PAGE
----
They set out to define things.  Delegation is where access to a data structure is only performed by a specific set of threads.  If another thread wishes to make a modification to the data structure, it must request that one of the controlling threads do so by sending a request.  A controlling thread for the data structure validated the operation, performs it, and then returns the results to the original requester.  Simple.  In addition, it can be used to simplify the locking model – after all, if a single thread controls the data structure then there cannot be any contention for the data structure and thus there is no locking required.  In addition, if that controlling thread is running on one core and the requester thread is running on a different processor, you can end up with better resource utilization, notably the processor caches.

But the downside to delegation is that you introduce a message passing delay.  If the data structure is hot – because it has a high volume of usage – then the delegation mechanism can become a bottleneck, involving queuing delays.

The authors then turn their attention to message passing overhead.  They evaluate different queuing mechanisms, though their message format remains fairly uniform.  Their queues are the multiple producer, single consumer (MPSCChannel), a per-NUMA node message queue (InletQueue), and a direct access without using compare-and-swap queue (DNCInletQueue).   They carefully describe how each is implemented.  Then they turn to shared memory, where the issue is synchronizing access to the shared memory.  They use several different locking mechanisms: a spin lock, an MCS lock (“ticket lock”), and two variations of a NUMA optimized MCS lock, one that attempts some level of fairness and the other that does not.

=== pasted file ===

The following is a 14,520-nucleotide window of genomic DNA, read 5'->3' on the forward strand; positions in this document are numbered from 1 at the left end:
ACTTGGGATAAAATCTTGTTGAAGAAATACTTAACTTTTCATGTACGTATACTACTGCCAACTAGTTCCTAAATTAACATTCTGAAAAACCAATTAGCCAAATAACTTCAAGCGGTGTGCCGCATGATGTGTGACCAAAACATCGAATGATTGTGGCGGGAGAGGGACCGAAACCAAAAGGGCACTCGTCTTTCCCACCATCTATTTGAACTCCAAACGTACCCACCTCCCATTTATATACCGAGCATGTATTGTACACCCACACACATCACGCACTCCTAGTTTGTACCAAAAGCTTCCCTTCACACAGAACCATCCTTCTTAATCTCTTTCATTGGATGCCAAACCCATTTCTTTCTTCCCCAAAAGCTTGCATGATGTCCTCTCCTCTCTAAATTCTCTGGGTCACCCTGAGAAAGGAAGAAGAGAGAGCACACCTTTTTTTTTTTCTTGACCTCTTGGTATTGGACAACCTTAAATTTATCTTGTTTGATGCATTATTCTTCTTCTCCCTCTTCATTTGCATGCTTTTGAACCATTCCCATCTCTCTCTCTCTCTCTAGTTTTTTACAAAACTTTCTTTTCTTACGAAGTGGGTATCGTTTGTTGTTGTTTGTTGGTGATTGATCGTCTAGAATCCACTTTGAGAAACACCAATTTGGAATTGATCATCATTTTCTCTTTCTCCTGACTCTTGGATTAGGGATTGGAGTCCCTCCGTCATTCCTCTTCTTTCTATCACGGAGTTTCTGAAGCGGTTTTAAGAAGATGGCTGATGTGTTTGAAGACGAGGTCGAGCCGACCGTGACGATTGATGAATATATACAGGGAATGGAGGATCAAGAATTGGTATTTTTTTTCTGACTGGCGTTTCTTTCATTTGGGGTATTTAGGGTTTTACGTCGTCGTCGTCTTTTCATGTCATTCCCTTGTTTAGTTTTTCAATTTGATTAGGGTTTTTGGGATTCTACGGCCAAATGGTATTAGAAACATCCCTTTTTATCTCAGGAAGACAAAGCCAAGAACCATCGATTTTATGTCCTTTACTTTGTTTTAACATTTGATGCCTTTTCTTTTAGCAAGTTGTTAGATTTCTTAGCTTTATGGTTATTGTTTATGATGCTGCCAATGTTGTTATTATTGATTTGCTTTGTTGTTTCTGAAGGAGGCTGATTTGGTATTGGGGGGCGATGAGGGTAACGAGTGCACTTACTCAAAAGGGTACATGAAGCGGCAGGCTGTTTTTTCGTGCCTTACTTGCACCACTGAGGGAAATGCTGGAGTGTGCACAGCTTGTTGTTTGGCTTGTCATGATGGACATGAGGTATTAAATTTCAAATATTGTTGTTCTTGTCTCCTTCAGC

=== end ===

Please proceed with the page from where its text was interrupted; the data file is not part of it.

Then given these simple mechanisms they evaluate against a concurrent hash map and a concurrent linked list.  They describe their memory allocation strategy (since they are storing key/value data).  The use a two key workloads (“small” and “large”) and then use three operations mixes: a get-only mix, an insert/delete only mix, and a 50/50 mix of read and write operations.

Then they describe their results: small hash maps just don’t benefit from more threads.  Delegation is slower than shared memory.  Simple MCS locks do best under minimal contention.  Interestingly, unfair NUMA aware MCS locks perform best under high contention of the four lock types.  Linked lists is where delegation wins.  The authors argue this is due to better cache locality.  They point out considerable variance in the ticket locks depending upon the workload.

The also evaluated a mixed workload – trying to see the “hot spot” problem in their evaluation. Once again their unfair NUMA aware ticket lock has the best performance, but the authors point out that it introduces substantial delay for some threads.  If you are concerned about bounded latencies, this is not the lock to use.

They had an interesting observation about the impact of hyper-threading on performance (“sibling rivalry”) and end up ensuring that they do not compete for resources on the same core between clients and servers for the delegation case.

They point out that reducing contention for locking is important because it helps minimize the impact on the overall memory bus; thus minimizing cache contention is helpful to the overall system performance, not just the specific applications in question.

Their conclusion?  “[D]elegation can sometimes outperform direct shared-memory approaches”.

We’re going to see some strong arguments for this position in later papers.